Top UN official Ibrahim Gambari arrived in Myanmar yesterday for the second time this year to pressure the junta for democratic reform and meet detained democracy icon Aung San Suu Kyi.
Gambari came as an emissary of UN Secretary-General Kofi Annan, who urged Myanmar to show "tangible steps forward" on human rights, democratic reform and national reconciliation.
The undersecretary-general for political affairs did not make any comments to reporters as he arrived at Yangon International Airport from Singapore for a four-day visit. He was greeted by Foreign Minister Nyan Win.
The Nigerian diplomat became the only foreigner allowed to see the 61-year-old Nobel peace laureate, who is under house arrest, in more than two years when he visited the isolated Southeast Asian nation in May.
Gambari's visit this week comes at a critical time for Myanmar as the UN Security Council held discussions on the country in September, with the US pressing for a resolution on its human rights abuses and lack of reforms.
US Ambassador to the UN John Bolton, who lobbied hard to put Myanmar on the council's agenda despite strong opposition from China, said the resolution would likely come after Gambari's visit.
The UN envoy was due to meet the foreign minister yesterday afternoon and Yangon-based UN staff later in the day, according to information ministry sources here.
Gambari would then fly to Myanmar's new administrative capital, Nay Pyi Taw, some 350km north of Yangon, tomorrow to hold talks with junta leader Than Shwe, according to the sources.
Following the meeting with the military leader, the UN envoy would return to Yangon to see Aung San Suu Kyi, who has been under house arrest for most of the past 17 years, the sources said.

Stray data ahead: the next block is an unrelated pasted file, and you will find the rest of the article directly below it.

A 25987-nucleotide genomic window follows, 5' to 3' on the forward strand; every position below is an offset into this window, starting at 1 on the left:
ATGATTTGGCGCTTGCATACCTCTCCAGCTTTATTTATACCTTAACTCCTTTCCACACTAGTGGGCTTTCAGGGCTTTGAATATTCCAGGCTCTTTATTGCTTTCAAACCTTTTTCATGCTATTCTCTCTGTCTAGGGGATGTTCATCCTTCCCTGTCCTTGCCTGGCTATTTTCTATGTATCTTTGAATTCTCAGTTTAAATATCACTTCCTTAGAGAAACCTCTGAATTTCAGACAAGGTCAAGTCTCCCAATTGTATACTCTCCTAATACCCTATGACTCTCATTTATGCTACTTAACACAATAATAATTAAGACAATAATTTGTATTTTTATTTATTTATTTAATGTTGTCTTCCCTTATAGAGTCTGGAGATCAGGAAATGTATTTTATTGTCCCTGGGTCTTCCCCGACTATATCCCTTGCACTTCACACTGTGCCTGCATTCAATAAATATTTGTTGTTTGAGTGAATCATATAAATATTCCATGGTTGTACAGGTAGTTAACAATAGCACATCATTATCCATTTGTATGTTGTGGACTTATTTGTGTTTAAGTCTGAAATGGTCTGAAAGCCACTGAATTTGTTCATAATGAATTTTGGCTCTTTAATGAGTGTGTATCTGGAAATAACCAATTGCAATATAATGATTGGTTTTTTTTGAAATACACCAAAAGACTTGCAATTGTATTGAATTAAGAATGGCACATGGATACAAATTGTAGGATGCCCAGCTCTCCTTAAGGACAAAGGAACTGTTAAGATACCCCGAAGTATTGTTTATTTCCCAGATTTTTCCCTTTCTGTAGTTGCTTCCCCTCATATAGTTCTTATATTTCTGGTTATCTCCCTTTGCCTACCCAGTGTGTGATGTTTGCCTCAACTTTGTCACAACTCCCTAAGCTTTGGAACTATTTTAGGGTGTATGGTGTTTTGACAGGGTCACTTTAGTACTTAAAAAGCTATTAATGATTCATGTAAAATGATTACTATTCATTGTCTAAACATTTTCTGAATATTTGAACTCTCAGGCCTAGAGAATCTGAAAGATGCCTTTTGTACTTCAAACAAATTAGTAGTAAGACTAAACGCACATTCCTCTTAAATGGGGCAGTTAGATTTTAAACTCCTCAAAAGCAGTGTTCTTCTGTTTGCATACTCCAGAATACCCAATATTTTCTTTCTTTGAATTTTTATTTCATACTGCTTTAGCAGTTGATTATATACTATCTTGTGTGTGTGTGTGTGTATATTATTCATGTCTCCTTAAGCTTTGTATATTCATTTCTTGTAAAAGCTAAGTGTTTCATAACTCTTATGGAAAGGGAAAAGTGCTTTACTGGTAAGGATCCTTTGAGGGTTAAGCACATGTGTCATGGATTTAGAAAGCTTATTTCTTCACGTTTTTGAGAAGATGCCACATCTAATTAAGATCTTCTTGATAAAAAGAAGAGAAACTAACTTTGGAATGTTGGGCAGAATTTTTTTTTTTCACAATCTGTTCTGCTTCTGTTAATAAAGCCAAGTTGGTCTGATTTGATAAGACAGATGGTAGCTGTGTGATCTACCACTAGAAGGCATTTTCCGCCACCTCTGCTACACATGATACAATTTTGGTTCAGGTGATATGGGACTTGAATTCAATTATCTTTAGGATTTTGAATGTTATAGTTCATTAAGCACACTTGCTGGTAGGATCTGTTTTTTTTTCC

Annan has joined global calls for her release, and Gambari's surprise meeting with the democracy icon in May sparked hopes that the military government might finally set her free.
But just a week after the meeting, the junta extended her house arrest for another year.
Gambari is also expected to see seven senior NLD party officials tomorrow, the sources said.
Debbie Stothard of the Alternative ASEAN Network on Myanmar, a regional democracy lobby, said the military regime would do "a lot of damage control" to prevent any serious discussion on Myanmar in the Security Council.
"It's quite clear that the regime will be extremely motivated to convince Gambari that the situation does not merit UN Security Council attention," Stothard said.
"Hopefully, Mr Gambari will be able to see beyond the smoke and mirrors," she said.
Gambari's second visit to Myanmar also comes a month after the military government started a new round of talks aimed at drafting its constitution.
But the absence of Aung San Suu Kyi's NLD in the talks, which have been held sporadically for more than a decade, has prompted the US the UN and the EU to dismiss the proceedings as a sham.
The NLD has boycotted the constitutional talks to demand the release of Aung San Suu Kyi, as well as the country's estimated 1,100 political prisoners.
The NLD won 1990 elections in a landslide victory, but the military, which has ruled Myanmar since 1962, refused to recognize the result.
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